It’s reported that in early 1939, movie mogul Daryl Zanuck was at a party when a friend suggested that someone should make movies out of Sir Arthur Conan Doyle’s classic detective stories. Zanuck liked the idea, but wondered aloud who should play Holmes. The friend, writer Gene Markey, replied “Basil Rathbone” without hesitation. He then added that Nigel Bruce would make a perfect Watson.
Shortly thereafter, the duo began filming The Hound of the Baskervilles, followed quickly by The Adventures of Sherlock Holmes. Rathbone’s Hound is still considered the standard, nearly seventy years later. Both, released in 1939, were set in Victorian London, as opposed to the popular Arthur Wontner films of the thirties, which were Edwardian in design.
Surprisingly, Fox decided to pull the plug on the series. Rathbone kept his magnifying glass handy, however, as he and Nigel Bruce were starring as Holmes and Watson in a very popular radio series.
The first three Holmes films at Fox were Word War II thrillers. This isn’t a huge surprise, as the planet was aflame. While the two Fox movies could be seen as reassuring, British escapist fare, a money-focused studio could also look at them as quaint and irrelevant. Holmes fighting evil and bucking up nations entrenched in the good fight made commercial and patriotic sense.
I don’t really do horror. Now, I am a huge Robert R. McCammon fan and of F. Paul Wilson’s Repairman Jack. Of course, I’ve read a fair amount of H.P. Lovecraft’s Cthulhu stuff (man, that creeps me out). And bits here and there from Robert E. Howard, Les Daniels, Anne Rice and a few others. But overall, I don’t really enjoy the genre, so it’s not an area I have a lot of experience with.
However, I have come across several examples of Holmes in the genre. And it being Halloween, let’s take a quick look at few titles that involve horror or the supernatural. Those two things aren’t always the same, you know.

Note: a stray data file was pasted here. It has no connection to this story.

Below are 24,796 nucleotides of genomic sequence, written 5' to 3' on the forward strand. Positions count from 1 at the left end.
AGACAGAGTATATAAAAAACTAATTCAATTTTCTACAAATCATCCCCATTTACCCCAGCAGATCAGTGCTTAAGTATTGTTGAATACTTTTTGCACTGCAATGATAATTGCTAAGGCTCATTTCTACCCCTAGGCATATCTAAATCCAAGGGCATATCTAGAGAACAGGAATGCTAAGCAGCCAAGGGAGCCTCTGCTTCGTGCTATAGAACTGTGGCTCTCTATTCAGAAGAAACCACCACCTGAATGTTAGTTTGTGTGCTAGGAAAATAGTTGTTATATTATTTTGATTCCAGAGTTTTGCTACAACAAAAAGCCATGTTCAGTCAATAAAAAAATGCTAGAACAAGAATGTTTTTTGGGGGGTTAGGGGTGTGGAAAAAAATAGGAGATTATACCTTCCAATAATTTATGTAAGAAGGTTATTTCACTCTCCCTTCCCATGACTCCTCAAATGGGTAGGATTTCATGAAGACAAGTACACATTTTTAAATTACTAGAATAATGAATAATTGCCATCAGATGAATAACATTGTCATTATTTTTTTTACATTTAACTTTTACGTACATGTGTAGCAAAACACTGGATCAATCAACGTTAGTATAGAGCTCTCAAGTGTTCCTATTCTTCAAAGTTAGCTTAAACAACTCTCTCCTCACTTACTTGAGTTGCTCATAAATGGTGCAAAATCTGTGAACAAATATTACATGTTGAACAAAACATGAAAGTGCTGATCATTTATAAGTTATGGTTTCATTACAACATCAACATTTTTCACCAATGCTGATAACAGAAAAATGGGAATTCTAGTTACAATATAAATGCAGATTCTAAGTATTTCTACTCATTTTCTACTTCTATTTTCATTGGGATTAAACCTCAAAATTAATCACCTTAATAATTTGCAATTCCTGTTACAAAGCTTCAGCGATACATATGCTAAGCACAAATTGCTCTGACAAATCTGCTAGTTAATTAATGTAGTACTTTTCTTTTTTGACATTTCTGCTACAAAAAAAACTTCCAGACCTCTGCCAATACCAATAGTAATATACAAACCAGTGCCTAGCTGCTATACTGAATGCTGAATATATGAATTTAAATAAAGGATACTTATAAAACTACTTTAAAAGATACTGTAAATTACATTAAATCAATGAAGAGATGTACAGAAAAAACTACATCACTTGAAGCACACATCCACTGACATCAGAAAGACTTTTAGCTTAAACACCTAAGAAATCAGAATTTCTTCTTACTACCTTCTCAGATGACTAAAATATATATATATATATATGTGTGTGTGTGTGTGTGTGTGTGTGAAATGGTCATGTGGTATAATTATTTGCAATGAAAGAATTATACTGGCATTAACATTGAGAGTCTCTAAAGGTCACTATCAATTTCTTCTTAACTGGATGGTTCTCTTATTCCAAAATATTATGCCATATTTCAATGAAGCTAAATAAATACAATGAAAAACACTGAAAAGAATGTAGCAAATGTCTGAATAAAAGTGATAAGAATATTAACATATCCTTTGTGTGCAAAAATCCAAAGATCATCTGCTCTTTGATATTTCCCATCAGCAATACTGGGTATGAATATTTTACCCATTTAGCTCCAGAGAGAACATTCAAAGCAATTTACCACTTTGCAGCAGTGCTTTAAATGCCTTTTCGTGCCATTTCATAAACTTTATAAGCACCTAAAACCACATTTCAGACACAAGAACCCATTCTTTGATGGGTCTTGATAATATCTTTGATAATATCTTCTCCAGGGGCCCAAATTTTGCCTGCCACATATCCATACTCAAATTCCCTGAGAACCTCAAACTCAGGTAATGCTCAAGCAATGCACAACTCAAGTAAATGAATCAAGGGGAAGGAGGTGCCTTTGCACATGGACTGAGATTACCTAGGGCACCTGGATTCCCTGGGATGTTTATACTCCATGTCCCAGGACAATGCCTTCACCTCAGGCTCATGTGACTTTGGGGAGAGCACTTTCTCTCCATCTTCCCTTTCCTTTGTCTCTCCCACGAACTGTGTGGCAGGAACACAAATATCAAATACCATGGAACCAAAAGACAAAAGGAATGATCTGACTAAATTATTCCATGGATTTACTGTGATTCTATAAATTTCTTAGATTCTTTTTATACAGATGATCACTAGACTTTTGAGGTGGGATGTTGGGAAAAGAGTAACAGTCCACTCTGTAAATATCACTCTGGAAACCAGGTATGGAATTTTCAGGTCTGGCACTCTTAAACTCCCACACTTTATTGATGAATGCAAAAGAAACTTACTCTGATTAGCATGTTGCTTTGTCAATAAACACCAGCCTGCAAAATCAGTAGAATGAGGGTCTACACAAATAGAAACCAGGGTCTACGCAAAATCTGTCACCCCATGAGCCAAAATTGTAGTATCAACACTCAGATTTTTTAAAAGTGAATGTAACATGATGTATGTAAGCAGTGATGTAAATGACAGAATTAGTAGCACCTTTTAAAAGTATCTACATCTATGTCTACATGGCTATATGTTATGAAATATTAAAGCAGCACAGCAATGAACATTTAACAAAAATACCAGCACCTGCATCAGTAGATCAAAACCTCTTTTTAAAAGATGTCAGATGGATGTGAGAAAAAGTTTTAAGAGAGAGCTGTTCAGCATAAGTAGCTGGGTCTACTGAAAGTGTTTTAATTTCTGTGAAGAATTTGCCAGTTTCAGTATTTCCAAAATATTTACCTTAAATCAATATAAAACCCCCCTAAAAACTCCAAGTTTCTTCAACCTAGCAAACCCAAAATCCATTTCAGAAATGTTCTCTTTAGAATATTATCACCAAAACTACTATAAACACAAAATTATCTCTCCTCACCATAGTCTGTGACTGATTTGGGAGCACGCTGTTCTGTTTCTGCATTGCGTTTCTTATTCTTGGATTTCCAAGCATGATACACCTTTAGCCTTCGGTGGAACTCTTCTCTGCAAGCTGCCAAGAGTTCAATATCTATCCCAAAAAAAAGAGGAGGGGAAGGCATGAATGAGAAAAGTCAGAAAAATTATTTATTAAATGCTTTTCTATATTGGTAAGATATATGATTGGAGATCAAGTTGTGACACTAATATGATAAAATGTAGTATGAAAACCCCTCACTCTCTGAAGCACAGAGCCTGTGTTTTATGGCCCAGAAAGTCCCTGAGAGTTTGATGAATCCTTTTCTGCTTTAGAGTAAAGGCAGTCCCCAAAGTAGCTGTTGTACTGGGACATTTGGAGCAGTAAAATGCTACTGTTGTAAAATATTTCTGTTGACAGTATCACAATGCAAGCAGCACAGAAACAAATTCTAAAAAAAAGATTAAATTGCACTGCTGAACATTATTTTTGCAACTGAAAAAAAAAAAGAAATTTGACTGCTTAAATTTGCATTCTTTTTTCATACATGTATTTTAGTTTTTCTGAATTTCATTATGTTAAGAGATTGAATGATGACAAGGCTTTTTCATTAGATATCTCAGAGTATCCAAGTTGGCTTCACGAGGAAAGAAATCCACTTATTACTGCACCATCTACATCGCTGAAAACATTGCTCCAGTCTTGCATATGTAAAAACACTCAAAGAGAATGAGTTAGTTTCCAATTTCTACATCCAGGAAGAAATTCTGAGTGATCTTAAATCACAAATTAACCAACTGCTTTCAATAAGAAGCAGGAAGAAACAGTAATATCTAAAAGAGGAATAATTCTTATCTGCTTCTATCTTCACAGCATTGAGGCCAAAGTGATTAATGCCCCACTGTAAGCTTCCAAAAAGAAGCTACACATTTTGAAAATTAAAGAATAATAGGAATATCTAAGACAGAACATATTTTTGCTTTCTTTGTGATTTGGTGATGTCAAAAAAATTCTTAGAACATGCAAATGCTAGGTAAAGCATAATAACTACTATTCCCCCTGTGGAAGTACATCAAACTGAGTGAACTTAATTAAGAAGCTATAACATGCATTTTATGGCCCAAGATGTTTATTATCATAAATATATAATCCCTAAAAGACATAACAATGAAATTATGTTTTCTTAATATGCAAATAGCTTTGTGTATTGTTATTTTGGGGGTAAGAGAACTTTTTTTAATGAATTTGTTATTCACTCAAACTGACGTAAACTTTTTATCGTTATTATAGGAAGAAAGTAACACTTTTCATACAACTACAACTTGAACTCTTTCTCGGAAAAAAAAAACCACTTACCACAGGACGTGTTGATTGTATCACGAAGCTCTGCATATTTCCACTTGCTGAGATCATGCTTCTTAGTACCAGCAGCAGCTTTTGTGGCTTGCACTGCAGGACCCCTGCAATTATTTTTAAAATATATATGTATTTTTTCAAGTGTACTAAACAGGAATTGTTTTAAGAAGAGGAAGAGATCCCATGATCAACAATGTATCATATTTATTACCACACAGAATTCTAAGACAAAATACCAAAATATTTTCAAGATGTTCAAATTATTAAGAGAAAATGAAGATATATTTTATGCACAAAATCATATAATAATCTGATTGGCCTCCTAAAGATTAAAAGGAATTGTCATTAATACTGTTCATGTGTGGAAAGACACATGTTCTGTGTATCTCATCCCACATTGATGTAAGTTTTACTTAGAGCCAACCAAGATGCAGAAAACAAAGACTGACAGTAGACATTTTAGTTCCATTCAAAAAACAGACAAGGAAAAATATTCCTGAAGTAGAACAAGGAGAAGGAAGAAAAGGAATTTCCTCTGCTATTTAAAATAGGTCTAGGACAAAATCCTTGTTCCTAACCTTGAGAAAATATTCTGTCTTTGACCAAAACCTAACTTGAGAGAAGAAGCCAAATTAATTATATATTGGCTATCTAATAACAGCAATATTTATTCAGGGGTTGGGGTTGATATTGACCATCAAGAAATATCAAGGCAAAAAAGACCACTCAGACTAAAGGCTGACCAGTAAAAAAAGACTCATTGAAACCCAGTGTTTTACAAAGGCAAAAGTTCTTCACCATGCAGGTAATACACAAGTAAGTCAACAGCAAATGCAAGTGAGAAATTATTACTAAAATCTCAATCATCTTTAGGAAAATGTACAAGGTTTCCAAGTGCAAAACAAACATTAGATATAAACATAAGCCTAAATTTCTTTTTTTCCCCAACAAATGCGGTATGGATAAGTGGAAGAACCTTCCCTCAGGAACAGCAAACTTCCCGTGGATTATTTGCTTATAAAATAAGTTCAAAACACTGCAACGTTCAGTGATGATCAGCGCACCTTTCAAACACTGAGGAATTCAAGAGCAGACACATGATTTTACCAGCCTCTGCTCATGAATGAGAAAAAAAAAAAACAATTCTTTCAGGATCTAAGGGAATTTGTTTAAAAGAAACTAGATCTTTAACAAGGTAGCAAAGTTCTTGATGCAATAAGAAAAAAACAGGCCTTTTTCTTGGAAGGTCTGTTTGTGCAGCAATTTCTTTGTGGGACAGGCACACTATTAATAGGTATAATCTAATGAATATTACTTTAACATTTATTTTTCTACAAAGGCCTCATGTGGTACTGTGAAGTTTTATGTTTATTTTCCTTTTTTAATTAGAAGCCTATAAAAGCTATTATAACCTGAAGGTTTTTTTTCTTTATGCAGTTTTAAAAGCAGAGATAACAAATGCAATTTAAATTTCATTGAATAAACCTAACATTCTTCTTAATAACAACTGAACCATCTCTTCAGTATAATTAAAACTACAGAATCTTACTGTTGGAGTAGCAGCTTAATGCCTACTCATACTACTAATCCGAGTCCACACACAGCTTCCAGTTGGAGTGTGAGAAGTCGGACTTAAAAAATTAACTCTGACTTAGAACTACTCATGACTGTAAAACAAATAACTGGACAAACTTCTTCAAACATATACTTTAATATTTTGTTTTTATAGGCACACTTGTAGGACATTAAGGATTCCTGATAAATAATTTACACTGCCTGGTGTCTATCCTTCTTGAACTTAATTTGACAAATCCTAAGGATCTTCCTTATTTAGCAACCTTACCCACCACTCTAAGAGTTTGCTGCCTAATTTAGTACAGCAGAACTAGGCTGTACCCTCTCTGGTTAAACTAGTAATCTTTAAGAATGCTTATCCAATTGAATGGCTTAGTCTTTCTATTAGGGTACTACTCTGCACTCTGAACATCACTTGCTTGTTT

The Unopened Casebook of Sherlock Holmes (John Taylor) There was a time when Holmes pastiches were relatively uncommon and, pre-Amazon, you grabbed what you could when you saw them on the shelves. I still remember being excited to buy books from Richard Boyer, L.B. Greenwood and Frank Thomas. Another was a short story collection by John Sherwood, a writer for the BBC. “The Wandering Corpse,” “The Battersea Worm,” “The Paddington Witch,” “The Phantom Organ,” “The Devil’s Tunnel” and “The Horror of Hanging Wood” are all supernatural-tinged stories. The last one remains a favorite of mine and something I wish I’d thought up. Taylor wrote four more Holmes adventures, which were read aloud by Benedict Cumberbatch. I’ve not heard them, but every couple of years, around this time, I read a few stories from his book.
Gaslight Anthologies (edited by J.R. Campbell & Charles Prepolec) In 2008, Canadians Campbell and Prepolec put out Gaslight Grimoire, a collection of eleven creepy Holmes tales. It was followed by thirteen more in Gaslight Grotesque, and finished up with another dozen in Gaslight Arcanum. That’s 36 stories of horror and weirdness. You can certainly tell what you’re getting from the covers of the last two books. If you’re a Holmes fan and really like the horror genre, these three anthologies are just what you’re looking for.
It’s well known in Sherlock Holmes circles that Franklin Delano Roosevelt, 32nd President of the United States of America (now THERE was somebody worthy of that office) was a great fan of the world’s first private consulting detective, even having written about Holmes more than once. The third of his three Vice Presidents, and his successor at the Oval Office, was Harry S. Truman. Truman was also a follower of Holmes and like FDR, was granted membership to The Baker Street Irregulars.
Milton F. Perry himself became an Irregular in 1990. As he mentions in this essay, he was the Curator of the Museum at the Harry S. Truman Library from 1958 until 1976. The position gave him enviable access to the former President. Perry wrote the following essay for the December, 1986 Baker Street Journal. Truman’s interest in Holmes is not as well-known and certainly deserves to be publicized. So, as a frightful election day looms, Come, the game is afoot! – Bob
“Mr. President,” I asked, “What did the dog do in the night time?”
Harry S Truman grinned and looked at his glass of bourbon and branch water. “Perry,” he said, “you ought to know better than test an old Holmesian like me, the only honorary member of the Baker Street Irregulars. You know damned well the dog did nothing in the night time!”
This was my introduction to Harry Truman as a Sherlockian, a relationship I was able to develop from time to time during the years I was associated with him as Curator of the Museum at the Harry S Truman Library in Independence, Missouri, from 1958 until 1976. I was fortunate to have been able to discuss many things with him during those years, mostly in the uninterrupted privacy of his office.